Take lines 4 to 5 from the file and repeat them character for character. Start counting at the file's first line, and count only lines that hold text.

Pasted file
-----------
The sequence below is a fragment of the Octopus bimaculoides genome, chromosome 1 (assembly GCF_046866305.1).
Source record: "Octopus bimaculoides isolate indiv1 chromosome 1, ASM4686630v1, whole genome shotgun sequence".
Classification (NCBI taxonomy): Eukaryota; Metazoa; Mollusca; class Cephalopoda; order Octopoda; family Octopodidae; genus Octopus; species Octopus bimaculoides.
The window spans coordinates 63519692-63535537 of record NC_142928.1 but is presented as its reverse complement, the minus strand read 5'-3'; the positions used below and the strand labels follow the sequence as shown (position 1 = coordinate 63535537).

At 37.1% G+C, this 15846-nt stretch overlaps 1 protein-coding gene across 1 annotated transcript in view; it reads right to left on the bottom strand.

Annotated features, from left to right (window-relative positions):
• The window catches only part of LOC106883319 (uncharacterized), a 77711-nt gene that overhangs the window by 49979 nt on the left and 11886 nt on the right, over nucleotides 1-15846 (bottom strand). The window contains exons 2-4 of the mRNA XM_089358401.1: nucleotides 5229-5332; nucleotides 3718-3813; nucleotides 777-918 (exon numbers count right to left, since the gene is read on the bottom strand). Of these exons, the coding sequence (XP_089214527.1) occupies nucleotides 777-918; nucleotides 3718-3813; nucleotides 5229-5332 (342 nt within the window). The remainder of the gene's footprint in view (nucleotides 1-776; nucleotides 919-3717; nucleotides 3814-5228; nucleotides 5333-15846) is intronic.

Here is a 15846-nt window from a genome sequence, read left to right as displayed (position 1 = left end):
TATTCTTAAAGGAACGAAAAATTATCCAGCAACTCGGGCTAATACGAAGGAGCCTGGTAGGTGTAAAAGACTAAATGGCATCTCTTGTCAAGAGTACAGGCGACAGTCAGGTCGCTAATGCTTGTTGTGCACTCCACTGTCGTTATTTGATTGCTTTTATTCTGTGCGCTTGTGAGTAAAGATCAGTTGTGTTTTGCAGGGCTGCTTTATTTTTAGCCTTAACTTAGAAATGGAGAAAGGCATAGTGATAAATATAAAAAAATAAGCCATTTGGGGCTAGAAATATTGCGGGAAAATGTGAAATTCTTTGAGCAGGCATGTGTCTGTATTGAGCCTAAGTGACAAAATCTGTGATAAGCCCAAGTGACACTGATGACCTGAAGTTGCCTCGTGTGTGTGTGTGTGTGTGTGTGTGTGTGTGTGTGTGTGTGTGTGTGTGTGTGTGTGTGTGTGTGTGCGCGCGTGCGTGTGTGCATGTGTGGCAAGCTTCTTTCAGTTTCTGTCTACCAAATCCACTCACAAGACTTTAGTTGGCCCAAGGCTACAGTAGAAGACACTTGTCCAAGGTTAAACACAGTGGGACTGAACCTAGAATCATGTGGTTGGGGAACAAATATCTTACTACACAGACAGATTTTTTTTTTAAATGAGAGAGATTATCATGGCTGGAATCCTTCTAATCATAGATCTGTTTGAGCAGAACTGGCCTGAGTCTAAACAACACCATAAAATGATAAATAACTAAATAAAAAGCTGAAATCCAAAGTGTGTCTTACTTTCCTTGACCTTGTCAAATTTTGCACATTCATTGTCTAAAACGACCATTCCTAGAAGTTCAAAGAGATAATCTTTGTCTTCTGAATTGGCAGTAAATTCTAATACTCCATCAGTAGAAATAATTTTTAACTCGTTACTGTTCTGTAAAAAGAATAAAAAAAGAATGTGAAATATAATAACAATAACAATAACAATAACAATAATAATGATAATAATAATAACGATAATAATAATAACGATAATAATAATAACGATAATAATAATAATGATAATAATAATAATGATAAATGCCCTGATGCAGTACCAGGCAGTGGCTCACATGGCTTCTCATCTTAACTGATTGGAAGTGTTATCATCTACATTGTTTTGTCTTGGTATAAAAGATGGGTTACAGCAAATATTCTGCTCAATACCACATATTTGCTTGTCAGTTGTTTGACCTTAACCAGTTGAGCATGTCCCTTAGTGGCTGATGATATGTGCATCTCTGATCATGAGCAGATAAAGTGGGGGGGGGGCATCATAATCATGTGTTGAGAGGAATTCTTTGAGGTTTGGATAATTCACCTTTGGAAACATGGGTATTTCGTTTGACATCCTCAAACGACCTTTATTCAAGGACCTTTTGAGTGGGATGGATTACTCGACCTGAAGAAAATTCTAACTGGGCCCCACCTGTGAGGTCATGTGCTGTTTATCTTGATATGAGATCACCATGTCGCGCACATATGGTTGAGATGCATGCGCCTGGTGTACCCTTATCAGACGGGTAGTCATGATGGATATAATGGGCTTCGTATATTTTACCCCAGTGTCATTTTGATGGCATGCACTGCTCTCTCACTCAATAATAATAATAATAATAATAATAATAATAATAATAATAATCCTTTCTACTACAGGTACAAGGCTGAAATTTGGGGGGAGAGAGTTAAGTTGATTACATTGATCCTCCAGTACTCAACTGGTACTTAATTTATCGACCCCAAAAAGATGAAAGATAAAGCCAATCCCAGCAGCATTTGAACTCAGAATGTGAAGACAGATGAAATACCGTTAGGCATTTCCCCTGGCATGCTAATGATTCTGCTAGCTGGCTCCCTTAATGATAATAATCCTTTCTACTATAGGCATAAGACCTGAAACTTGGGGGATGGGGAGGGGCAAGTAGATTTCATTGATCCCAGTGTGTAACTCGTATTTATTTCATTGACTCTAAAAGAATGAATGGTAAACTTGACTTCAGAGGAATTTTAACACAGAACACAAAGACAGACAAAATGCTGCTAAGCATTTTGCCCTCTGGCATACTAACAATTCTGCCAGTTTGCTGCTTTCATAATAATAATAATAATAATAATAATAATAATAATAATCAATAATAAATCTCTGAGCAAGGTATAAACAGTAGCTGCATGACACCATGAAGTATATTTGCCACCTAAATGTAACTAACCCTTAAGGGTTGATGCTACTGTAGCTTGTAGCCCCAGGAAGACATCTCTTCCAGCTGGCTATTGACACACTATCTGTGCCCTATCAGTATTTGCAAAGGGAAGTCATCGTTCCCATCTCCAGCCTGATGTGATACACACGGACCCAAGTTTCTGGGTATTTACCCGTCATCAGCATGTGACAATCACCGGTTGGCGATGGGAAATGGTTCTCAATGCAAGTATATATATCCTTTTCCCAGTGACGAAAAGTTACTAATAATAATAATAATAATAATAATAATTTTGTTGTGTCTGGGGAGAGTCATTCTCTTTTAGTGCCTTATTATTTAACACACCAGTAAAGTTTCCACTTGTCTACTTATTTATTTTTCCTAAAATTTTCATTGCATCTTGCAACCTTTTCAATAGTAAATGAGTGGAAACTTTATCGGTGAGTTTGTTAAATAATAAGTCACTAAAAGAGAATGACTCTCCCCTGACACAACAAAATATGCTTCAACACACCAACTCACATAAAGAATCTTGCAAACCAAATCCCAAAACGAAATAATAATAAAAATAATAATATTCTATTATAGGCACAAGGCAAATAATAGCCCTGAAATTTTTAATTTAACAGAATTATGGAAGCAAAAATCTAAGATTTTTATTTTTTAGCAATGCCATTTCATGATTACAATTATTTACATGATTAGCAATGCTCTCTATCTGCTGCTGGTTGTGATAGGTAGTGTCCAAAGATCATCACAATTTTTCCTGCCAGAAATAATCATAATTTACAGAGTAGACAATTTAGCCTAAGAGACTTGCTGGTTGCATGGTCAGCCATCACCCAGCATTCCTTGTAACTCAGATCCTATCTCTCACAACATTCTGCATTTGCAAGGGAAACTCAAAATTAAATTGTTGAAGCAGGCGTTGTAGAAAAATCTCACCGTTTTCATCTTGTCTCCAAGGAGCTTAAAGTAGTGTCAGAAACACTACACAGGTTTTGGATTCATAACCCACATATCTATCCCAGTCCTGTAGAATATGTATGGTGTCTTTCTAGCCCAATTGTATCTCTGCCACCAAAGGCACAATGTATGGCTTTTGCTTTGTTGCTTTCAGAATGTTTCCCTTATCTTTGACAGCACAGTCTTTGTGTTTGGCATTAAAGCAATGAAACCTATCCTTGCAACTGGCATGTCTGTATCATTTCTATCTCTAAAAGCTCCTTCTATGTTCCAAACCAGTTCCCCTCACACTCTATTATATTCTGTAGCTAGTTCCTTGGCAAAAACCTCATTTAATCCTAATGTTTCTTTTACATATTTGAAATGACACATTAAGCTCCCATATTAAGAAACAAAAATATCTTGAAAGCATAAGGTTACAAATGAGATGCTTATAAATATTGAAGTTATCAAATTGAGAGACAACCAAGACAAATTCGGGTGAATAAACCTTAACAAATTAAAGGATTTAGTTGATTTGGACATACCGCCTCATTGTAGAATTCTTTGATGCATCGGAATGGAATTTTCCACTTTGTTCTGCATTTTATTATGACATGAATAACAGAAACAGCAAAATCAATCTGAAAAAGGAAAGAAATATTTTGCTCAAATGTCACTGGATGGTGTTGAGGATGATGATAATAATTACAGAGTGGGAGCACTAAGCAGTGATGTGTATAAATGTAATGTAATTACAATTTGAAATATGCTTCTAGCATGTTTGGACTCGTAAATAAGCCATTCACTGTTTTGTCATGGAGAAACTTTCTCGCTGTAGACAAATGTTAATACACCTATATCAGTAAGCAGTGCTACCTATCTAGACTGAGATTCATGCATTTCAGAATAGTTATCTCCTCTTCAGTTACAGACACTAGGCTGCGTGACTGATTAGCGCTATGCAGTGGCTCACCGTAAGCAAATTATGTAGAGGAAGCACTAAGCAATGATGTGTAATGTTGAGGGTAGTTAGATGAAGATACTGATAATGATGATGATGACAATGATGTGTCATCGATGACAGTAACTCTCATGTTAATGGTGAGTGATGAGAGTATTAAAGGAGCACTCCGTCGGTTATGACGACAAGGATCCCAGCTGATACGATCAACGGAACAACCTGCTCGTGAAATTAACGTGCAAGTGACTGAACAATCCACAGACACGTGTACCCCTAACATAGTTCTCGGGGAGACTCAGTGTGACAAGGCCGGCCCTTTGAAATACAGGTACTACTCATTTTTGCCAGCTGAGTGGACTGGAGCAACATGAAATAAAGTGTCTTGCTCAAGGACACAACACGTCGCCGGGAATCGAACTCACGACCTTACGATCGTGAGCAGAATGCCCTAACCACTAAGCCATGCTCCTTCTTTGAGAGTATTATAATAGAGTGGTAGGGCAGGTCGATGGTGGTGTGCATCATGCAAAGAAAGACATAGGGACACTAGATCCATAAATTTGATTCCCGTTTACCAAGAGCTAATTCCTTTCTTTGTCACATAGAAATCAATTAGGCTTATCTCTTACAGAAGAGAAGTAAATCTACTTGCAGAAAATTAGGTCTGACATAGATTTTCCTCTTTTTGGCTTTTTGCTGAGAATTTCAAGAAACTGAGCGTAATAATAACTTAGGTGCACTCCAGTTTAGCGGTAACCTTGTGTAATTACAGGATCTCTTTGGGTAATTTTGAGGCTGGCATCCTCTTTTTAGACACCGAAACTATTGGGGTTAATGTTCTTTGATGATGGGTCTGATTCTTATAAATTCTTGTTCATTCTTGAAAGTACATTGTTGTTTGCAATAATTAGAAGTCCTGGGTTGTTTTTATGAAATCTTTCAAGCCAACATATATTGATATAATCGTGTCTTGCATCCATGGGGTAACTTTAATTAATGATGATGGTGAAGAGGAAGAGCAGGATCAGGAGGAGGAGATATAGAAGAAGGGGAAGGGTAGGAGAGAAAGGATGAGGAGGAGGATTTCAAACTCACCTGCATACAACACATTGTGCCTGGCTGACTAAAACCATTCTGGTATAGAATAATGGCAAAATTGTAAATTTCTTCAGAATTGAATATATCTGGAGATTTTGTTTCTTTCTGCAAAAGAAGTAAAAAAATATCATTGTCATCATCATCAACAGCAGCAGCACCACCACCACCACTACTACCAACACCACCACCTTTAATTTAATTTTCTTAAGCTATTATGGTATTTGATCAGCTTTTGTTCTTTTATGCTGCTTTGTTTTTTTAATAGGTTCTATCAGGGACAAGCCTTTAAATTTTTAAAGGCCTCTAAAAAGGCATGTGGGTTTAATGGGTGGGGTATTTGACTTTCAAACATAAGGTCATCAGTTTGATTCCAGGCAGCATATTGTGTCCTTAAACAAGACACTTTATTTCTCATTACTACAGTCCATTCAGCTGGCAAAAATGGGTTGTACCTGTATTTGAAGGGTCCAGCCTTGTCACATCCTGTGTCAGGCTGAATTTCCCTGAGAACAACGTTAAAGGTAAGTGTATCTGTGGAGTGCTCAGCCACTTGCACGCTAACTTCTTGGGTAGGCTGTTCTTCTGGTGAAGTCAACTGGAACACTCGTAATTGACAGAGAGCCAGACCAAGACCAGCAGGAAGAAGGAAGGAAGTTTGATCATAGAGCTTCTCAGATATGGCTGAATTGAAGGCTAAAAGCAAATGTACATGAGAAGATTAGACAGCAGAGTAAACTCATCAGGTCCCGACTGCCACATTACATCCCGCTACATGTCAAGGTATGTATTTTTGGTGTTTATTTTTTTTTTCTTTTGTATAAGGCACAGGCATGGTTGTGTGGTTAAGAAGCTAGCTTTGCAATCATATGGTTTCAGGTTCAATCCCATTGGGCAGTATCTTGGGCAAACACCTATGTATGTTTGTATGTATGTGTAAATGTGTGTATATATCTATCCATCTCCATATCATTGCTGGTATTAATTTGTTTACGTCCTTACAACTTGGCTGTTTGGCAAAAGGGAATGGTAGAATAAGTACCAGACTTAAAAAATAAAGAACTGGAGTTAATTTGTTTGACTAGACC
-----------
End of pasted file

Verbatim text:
The window spans coordinates 63519692-63535537 of record NC_142928.1 but is presented as its reverse complement, the minus strand read 5'-3'; the positions used below and the strand labels follow the sequence as shown (position 1 = coordinate 63535537).

At 37.1% G+C, this 15846-nt stretch overlaps 1 protein-coding gene across 1 annotated transcript in view; it reads right to left on the bottom strand.